Having sacrificed all chances for promotion at a soldier level (where courses could have been done during uni breaks!) if there is some distance to this one I'd be very happy to hear it!

    (Money grabbing student was just playing to the stereotype :D)

    Oh could you also explain the part 2 orders recognition part? Being a bit lost in the world of army admin I'm not quite sure what it meant. Is it a purely clerical thing?
  8. Looks like I might have got my facts wrong re. pay as OCdt in the TA. The rank of OCdt exists in the UOTC and is paid a slightly higher rate that Private in the TA. However the Bounty in the TA is much higher. For details of soldier rates of pay, check the following link:


    As for Part Two orders, this is the administrative authority to place on record details such as TOS, course passes, promotions, soldier gradings, etc. Your AGC clerk will give a more definitive answer.
  10. MTQ 3 was introduced to match Module 3 for entry criteria to Module 4 when the new Course Training Plan was introduced 2-3 years ago. It is now compulsory for attendance at Module 4.

    As for your comment re. prioritisation of training estates to CCF, the same is the case for Type A TA units. Some UOTC's are delivering MTQ 3 in alliance with others whilst some are chosing to go it alone. Critical mass is what counts - you can't do Platoon level tactics with only a reinforced Section - UOTC's coming together to deliver MTQ 3 is the answer to that one.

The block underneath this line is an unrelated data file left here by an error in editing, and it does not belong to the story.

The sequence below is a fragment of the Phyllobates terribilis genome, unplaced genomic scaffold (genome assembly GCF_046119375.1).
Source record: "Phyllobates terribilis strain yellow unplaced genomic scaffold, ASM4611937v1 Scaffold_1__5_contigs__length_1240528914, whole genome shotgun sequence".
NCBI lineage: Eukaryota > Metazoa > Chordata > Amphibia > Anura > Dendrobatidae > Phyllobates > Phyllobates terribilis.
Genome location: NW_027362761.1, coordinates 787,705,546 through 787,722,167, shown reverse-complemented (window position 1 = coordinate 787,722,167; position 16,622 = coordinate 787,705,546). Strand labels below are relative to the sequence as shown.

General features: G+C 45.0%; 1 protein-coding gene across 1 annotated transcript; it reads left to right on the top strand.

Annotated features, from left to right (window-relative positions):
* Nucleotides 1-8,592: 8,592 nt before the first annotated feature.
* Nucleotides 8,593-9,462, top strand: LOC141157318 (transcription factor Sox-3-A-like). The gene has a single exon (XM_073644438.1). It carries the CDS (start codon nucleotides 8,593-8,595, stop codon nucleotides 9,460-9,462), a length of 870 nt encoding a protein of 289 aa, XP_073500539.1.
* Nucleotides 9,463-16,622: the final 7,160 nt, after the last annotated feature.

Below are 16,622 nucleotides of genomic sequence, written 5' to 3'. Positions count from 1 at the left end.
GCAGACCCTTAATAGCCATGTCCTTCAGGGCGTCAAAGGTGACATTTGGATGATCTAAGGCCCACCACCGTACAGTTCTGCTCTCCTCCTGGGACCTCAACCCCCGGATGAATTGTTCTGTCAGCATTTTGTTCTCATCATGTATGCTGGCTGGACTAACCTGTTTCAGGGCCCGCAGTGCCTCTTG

An RCB pass is still good for 7 years and does not require you to attend TAMB if attending the TACC.
  11. msr

    msr LE


    Could you do a wiki page with this in?

  12. I'd be happy to.

    Just one question - how do I do it?

  13. Sixty

    Sixty LE Moderator Book Reviewer
    1. ARRSE Cyclists and Triathletes

    I've set it up for you. Re-edit to your taste :D

    Wiki link.
  14. I was two years in 51(Scottish)Bde RTC OTW as a DS...best two years ever...Fantastic :lol:
  15. TBS, would value your advice please.

    I am about to attend a Recruit Selection Weekend for a Specialist TA Unit. I am a Chartered Architect and was hoping that my design, project and man management skills would be transferable to the military environment - whilst providing me with new and different challenges.

    One of these challenges being able to become a TA Officer in due course. However, as an oldie at 36, with no previous military experience, there doesn't seem to be much scope for me under the new regime to pursue this goal, except via option3?

    Any info much appreciated.

    Many Thanks.